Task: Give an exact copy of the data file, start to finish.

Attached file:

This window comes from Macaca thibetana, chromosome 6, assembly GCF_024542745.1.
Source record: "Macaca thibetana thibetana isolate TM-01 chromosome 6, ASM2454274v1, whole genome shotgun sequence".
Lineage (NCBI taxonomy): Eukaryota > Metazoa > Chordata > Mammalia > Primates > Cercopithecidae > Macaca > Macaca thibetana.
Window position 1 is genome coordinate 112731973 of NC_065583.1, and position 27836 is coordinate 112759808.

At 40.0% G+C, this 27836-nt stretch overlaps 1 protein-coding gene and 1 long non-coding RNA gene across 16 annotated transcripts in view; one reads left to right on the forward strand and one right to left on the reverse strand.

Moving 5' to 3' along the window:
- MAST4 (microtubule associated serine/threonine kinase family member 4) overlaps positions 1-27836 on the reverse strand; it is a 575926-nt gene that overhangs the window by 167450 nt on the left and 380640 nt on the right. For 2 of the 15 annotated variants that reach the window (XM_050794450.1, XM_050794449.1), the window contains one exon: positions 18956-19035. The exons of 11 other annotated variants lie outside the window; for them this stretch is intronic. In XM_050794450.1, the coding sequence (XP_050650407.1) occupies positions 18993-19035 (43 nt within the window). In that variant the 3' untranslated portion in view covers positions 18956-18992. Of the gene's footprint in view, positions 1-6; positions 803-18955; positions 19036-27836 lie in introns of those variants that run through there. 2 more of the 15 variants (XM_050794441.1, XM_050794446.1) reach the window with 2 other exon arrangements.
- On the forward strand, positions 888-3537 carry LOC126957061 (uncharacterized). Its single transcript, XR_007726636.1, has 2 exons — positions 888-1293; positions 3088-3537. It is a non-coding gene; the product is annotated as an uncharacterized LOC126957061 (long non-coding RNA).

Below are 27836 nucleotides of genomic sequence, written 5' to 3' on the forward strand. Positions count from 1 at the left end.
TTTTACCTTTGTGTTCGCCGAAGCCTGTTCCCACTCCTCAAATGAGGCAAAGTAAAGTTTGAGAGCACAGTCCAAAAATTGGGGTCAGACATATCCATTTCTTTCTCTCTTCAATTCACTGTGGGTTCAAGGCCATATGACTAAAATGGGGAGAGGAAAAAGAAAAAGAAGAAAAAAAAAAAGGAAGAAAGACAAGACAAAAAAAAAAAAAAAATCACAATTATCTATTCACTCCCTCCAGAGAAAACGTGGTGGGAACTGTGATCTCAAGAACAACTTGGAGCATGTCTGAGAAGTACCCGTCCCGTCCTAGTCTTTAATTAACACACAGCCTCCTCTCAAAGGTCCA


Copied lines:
This window comes from Macaca thibetana, chromosome 6, assembly GCF_024542745.1.
Source record: "Macaca thibetana thibetana isolate TM-01 chromosome 6, ASM2454274v1, whole genome shotgun sequence".
Lineage (NCBI taxonomy): Eukaryota > Metazoa > Chordata > Mammalia > Primates > Cercopithecidae > Macaca > Macaca thibetana.
Window position 1 is genome coordinate 112731973 of NC_065583.1, and position 27836 is coordinate 112759808.

At 40.0% G+C, this 27836-nt stretch overlaps 1 protein-coding gene and 1 long non-coding RNA gene across 16 annotated transcripts in view; one reads left to right on the forward strand and one right to left on the reverse strand.

Moving 5' to 3' along the window:
- MAST4 (microtubule associated serine/threonine kinase family member 4) overlaps positions 1-27836 on the reverse strand; it is a 575926-nt gene that overhangs the window by 167450 nt on the left and 380640 nt on the right. For 2 of the 15 annotated variants that reach the window (XM_050794450.1, XM_050794449.1), the window contains one exon: positions 18956-19035. The exons of 11 other annotated variants lie outside the window; for them this stretch is intronic. In XM_050794450.1, the coding sequence (XP_050650407.1) occupies positions 18993-19035 (43 nt within the window). In that variant the 3' untranslated portion in view covers positions 18956-18992. Of the gene's footprint in view, positions 1-6; positions 803-18955; positions 19036-27836 lie in introns of those variants that run through there. 2 more of the 15 variants (XM_050794441.1, XM_050794446.1) reach the window with 2 other exon arrangements.
- On the forward strand, positions 888-3537 carry LOC126957061 (uncharacterized). Its single transcript, XR_007726636.1, has 2 exons — positions 888-1293; positions 3088-3537. It is a non-coding gene; the product is annotated as an uncharacterized LOC126957061 (long non-coding RNA).

Below are 27836 nucleotides of genomic sequence, written 5' to 3' on the forward strand. Positions count from 1 at the left end.
TTTTACCTTTGTGTTCGCCGAAGCCTGTTCCCACTCCTCAAATGAGGCAAAGTAAAGTTTGAGAGCACAGTCCAAAAATTGGGGTCAGACATATCCATTTCTTTCTCTCTTCAATTCACTGTGGGTTCAAGGCCATATGACTAAAATGGGGAGAGGAAAAAGAAAAAGAAGAAAAAAAAAAAGGAAGAAAGACAAGACAAAAAAAAAAAAAAAATCACAATTATCTATTCACTCCCTCCAGAGAAAACGTGGTGGGAACTGTGATCTCAAGAACAACTTGGAGCATGTCTGAGAAGTACCCGTCCCGTCCTAGTCTTTAATTAACACACAGCCTCCTCTCAAAGGTCCA